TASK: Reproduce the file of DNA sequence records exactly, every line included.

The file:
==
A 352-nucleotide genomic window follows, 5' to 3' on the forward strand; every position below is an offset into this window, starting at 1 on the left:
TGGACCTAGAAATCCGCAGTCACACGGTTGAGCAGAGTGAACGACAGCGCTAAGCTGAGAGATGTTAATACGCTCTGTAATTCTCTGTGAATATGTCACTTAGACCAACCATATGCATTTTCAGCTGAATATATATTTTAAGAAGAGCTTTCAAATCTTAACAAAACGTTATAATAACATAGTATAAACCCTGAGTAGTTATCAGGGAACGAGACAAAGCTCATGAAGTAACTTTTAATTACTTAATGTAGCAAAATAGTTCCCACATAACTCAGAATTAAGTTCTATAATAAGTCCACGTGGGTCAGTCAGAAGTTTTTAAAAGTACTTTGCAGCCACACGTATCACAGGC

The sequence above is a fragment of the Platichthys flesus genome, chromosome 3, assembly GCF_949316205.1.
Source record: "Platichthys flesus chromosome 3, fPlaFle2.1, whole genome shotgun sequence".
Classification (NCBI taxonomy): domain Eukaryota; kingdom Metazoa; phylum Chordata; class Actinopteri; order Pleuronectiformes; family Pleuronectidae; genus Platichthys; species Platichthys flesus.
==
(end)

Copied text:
A 352-nucleotide genomic window follows, 5' to 3' on the forward strand; every position below is an offset into this window, starting at 1 on the left:
TGGACCTAGAAATCCGCAGTCACACGGTTGAGCAGAGTGAACGACAGCGCTAAGCTGAGAGATGTTAATACGCTCTGTAATTCTCTGTGAATATGTCACTTAGACCAACCATATGCATTTTCAGCTGAATATATATTTTAAGAAGAGCTTTCAAATCTTAACAAAACGTTATAATAACATAGTATAAACCCTGAGTAGTTATCAGGGAACGAGACAAAGCTCATGAAGTAACTTTTAATTACTTAATGTAGCAAAATAGTTCCCACATAACTCAGAATTAAGTTCTATAATAAGTCCACGTGGGTCAGTCAGAAGTTTTTAAAAGTACTTTGCAGCCACACGTATCACAGGC

The sequence above is a fragment of the Platichthys flesus genome, chromosome 3, assembly GCF_949316205.1.
Source record: "Platichthys flesus chromosome 3, fPlaFle2.1, whole genome shotgun sequence".
Classification (NCBI taxonomy): domain Eukaryota; kingdom Metazoa; phylum Chordata; class Actinopteri; order Pleuronectiformes; family Pleuronectidae; genus Platichthys; species Platichthys flesus.